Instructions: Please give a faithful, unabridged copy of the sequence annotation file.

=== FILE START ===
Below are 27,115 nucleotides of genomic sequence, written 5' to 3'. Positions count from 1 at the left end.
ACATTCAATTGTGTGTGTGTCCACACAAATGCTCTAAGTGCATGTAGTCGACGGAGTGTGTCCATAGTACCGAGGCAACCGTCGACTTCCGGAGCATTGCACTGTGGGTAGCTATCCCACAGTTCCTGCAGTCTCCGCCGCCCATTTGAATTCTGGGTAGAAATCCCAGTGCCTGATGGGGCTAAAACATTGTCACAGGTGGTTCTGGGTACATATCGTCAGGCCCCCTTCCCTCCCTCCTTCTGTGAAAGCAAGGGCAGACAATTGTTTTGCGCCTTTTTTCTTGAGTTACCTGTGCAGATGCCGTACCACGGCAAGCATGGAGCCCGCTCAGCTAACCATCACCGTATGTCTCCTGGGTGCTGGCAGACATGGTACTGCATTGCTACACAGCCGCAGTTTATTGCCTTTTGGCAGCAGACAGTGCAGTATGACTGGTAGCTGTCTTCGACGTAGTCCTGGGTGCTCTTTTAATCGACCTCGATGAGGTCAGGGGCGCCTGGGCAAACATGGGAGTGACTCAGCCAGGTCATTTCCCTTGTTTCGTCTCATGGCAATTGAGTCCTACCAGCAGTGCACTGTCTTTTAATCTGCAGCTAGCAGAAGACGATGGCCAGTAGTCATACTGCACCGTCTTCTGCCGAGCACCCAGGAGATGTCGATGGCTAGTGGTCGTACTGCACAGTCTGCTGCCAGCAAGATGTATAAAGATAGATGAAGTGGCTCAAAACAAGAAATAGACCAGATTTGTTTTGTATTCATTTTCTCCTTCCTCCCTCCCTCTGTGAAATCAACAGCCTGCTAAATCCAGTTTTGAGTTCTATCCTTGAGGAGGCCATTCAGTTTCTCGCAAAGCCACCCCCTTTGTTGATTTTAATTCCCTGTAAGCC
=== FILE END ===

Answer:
Below are 27,115 nucleotides of genomic sequence, written 5' to 3'. Positions count from 1 at the left end.
ACATTCAATTGTGTGTGTGTCCACACAAATGCTCTAAGTGCATGTAGTCGACGGAGTGTGTCCATAGTACCGAGGCAACCGTCGACTTCCGGAGCATTGCACTGTGGGTAGCTATCCCACAGTTCCTGCAGTCTCCGCCGCCCATTTGAATTCTGGGTAGAAATCCCAGTGCCTGATGGGGCTAAAACATTGTCACAGGTGGTTCTGGGTACATATCGTCAGGCCCCCTTCCCTCCCTCCTTCTGTGAAAGCAAGGGCAGACAATTGTTTTGCGCCTTTTTTCTTGAGTTACCTGTGCAGATGCCGTACCACGGCAAGCATGGAGCCCGCTCAGCTAACCATCACCGTATGTCTCCTGGGTGCTGGCAGACATGGTACTGCATTGCTACACAGCCGCAGTTTATTGCCTTTTGGCAGCAGACAGTGCAGTATGACTGGTAGCTGTCTTCGACGTAGTCCTGGGTGCTCTTTTAATCGACCTCGATGAGGTCAGGGGCGCCTGGGCAAACATGGGAGTGACTCAGCCAGGTCATTTCCCTTGTTTCGTCTCATGGCAATTGAGTCCTACCAGCAGTGCACTGTCTTTTAATCTGCAGCTAGCAGAAGACGATGGCCAGTAGTCATACTGCACCGTCTTCTGCCGAGCACCCAGGAGATGTCGATGGCTAGTGGTCGTACTGCACAGTCTGCTGCCAGCAAGATGTATAAAGATAGATGAAGTGGCTCAAAACAAGAAATAGACCAGATTTGTTTTGTATTCATTTTCTCCTTCCTCCCTCCCTCTGTGAAATCAACAGCCTGCTAAATCCAGTTTTGAGTTCTATCCTTGAGGAGGCCATTCAGTTTCTCGCAAAGCCACCCCCTTTGTTGATTTTAATTCCCTGTAAGCC